“Over and over the old man [that is, the priest] prayed as he walked in solitude to King Apollo. ‘Hear me Lord of the silver bow; bring to pass this wish I pray for. Let your arrows make the Danaans pay for my tears shed.’ So he spoke in prayer, and Phoebus Apollo heard him, and strode down along the pinnacles of Olympus, angered in his heart, carrying across his shoulders the bow and the hooded quiver, and the shafts clashed on the shoulders of the god, walking angrily. He came as night comes down, and knelt then apart and opposite the ships, and let go an arrow. Terrible was the clash from the bow of silver. First he went after the mules and the circling hounds, then let go a tearing arrow against the men themselves and struck them. The corpse fires burned everywhere and did not stop burning.”

So, that was Apollo punishing the Greeks on behalf of his priest. Or let me also mention something, an example, that’s more recent and closer to home; that is, I want to talk for a minute about a Yalie. And this is our friend here John Humphrey Noyes of the nineteenth century, who was at the Yale Divinity School, and he read the pieces we’ve just talked about, and thought about disease as a punishment for sin, and decided well there was a remedy. And, so, in all modesty he and a group of his friends decided that they were going to renounce sin all together, and they called themselves The Perfectionists. And they founded an ideal community, first in Putney, Vermont, and then in Oneida in New York State — it’s part of the history of American utopian communities — in which they renounced sin and were going to live together in harmony and peace, forever, as eternal people. And every morning began with a mutual criticism in which they pointed out each other’s faults — this must have been a lot of fun — in order that they not fall by the wayside and lapse once again into sin.

Well, I’m sorry to tell you — this was the 1840s — by the 1890s the ideal community had become instead a joint stock company, and you still have Oneida pottery and silverware. And I’m very sorry to report that all of the members of the community have been buried. I don’t know if that was because they couldn’t stick the pace, or if the concept was wrong from the outset. In any case, this was an embodiment, then, of the idea of disease as a punishment for sin. But if we view this view of pestilence as divine punishment, it does at least imply a law-governed cosmos. Disease exists for an intelligible reason, and it implies a rational therapeutics, which is repentance: propitiation of God, amendment of conduct, and renewed obedience to the laws.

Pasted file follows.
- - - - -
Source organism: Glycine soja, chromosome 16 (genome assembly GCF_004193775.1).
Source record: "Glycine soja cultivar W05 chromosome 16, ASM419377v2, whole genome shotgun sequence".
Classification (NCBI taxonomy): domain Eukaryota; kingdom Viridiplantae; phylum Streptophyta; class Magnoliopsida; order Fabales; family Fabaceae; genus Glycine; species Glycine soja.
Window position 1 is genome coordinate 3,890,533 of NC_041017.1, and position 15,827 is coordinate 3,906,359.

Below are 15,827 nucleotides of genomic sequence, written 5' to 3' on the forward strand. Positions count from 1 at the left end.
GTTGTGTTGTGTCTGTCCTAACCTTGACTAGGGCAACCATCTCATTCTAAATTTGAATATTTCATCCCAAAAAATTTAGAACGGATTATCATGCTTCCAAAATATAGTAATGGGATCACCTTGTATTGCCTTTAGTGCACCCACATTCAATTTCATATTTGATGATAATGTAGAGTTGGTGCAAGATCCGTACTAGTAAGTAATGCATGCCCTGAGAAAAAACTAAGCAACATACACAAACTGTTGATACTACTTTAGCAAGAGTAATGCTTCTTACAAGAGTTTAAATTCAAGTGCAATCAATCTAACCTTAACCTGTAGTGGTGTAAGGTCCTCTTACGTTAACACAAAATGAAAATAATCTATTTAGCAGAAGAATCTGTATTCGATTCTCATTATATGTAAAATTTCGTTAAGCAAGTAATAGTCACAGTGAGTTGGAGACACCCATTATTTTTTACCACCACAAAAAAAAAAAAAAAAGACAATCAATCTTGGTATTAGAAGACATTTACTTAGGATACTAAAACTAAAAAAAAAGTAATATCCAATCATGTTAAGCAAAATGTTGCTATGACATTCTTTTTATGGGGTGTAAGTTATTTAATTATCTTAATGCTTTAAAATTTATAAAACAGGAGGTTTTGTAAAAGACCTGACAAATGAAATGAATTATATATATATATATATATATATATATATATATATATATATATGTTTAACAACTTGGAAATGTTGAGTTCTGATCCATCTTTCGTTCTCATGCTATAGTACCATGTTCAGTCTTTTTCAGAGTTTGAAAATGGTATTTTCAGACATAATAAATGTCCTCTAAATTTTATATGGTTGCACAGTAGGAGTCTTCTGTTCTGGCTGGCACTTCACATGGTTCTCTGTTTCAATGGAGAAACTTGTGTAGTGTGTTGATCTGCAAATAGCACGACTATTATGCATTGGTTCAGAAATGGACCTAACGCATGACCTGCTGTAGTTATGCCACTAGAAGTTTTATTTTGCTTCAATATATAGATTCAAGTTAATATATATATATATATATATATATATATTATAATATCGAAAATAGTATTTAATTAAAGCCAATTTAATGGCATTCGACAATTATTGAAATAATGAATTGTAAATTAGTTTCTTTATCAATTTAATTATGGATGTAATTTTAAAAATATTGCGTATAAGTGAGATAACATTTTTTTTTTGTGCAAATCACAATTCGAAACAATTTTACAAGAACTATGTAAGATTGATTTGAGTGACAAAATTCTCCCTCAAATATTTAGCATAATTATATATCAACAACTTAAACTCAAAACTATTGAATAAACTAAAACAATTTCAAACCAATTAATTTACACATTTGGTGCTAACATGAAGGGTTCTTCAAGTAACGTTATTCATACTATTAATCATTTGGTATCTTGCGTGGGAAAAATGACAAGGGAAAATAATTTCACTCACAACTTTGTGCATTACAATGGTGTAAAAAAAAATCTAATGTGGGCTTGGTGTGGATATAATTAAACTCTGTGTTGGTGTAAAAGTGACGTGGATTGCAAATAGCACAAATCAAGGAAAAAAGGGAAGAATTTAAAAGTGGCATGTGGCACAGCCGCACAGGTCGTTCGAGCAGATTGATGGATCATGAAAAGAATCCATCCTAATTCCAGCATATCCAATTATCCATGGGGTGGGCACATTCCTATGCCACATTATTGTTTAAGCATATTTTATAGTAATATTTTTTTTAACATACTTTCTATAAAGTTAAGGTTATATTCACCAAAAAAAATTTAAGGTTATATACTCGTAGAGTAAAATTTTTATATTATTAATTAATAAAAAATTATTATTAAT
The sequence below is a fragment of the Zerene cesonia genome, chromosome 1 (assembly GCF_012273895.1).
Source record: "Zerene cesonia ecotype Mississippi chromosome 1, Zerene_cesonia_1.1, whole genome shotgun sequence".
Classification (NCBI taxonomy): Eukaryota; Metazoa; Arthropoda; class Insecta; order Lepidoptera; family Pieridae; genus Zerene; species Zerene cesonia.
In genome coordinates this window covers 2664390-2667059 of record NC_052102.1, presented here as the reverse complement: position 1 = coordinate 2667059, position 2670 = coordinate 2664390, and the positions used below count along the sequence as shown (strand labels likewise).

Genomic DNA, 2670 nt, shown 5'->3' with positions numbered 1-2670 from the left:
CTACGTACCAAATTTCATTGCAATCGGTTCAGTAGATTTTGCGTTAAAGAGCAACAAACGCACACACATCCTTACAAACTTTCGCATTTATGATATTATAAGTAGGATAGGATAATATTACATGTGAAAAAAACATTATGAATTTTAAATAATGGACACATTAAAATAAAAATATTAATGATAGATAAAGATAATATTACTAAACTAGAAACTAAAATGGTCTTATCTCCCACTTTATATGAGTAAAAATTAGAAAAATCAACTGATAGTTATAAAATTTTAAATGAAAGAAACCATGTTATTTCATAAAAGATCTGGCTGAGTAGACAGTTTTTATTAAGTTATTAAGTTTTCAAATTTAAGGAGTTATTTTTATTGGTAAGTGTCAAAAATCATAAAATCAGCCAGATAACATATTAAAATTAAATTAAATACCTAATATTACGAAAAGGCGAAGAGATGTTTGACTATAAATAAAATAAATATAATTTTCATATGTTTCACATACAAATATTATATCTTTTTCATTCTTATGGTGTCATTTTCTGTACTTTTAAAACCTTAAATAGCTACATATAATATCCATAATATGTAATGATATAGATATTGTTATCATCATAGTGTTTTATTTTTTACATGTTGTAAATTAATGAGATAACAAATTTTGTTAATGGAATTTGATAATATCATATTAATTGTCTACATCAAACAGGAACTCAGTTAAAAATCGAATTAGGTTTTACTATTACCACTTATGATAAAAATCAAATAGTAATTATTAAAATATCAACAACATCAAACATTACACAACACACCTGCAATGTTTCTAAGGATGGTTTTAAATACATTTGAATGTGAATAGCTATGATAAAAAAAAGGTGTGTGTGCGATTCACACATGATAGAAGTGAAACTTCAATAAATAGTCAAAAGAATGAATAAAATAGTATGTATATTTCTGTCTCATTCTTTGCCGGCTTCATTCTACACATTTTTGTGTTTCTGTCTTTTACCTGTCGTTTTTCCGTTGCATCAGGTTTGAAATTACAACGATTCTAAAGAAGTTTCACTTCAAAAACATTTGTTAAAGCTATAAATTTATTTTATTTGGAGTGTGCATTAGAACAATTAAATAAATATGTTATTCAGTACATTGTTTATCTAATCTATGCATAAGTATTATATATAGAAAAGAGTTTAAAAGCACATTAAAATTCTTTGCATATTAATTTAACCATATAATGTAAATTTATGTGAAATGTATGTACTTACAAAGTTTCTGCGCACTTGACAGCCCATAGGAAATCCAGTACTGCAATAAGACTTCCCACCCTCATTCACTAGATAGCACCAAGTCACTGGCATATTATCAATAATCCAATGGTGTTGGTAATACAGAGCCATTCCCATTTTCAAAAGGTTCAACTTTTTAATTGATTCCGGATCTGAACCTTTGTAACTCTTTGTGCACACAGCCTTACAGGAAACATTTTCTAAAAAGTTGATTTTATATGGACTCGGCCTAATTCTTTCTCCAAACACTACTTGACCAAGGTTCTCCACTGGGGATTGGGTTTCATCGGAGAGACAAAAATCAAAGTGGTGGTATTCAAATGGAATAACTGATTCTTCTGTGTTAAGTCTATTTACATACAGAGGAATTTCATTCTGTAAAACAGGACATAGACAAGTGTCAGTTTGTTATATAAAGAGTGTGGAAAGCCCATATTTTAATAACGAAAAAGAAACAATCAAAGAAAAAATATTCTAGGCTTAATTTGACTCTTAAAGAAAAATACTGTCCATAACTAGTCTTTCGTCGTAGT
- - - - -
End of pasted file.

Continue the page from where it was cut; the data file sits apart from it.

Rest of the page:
There’s another variation of a supernatural view, which is more capricious, and let’s call that the demonic theory of disease. This postulates that the world is populated by powerful arbitrary and evil spirits who cause disease through their malign influence. These may be evil persons, such as witches or poisoners, the disembodied spirits of the dead, superhuman beings, or the devil himself. We’ll see this view throughout the course, the idea that epidemic diseases are diabolical plots, not natural events. There’s some occult secret crime caused by the poisoning of witches or scapegoats, and this gives rise to witch-hunts, to hunt down and punish the guilty. We know this famously in the seventeenth century and in our own country at Salem. But the idea was clearly expressed in Europe by Martin Luther who declared, “I would have no pity on the witches. I would burn them all.”

Alternatively — that was a good therapeutic idea — alternatively a person could be deemed to be inhabited or possessed by an evil spirit, and in that case the cure was to cast out the devil through exorcism. And this cosmology survives in our own language when we talk today about someone acting “like someone possessed,” or “out of his mind.” And healers pursuing these sorts of ideas would invoke magic, or have incantations. They’d prescribe special concoctions, chants, sacred rites and spells. And in European history, a relatively recent illustration of that idea was the idea of the healing power of the royal touch. Charles II of England, for example, administered this treatment in the seventeenth century to about 100,000 people. So, healers could do that. They could also recommend magic practices, offerings and sacrifices; magic charms to ward off the evil spell; or they could recommend escaping by taking flight; or invoking the power of a powerful ally, as in the Christian cult of saints that we’ll be talking about later.

Humoralism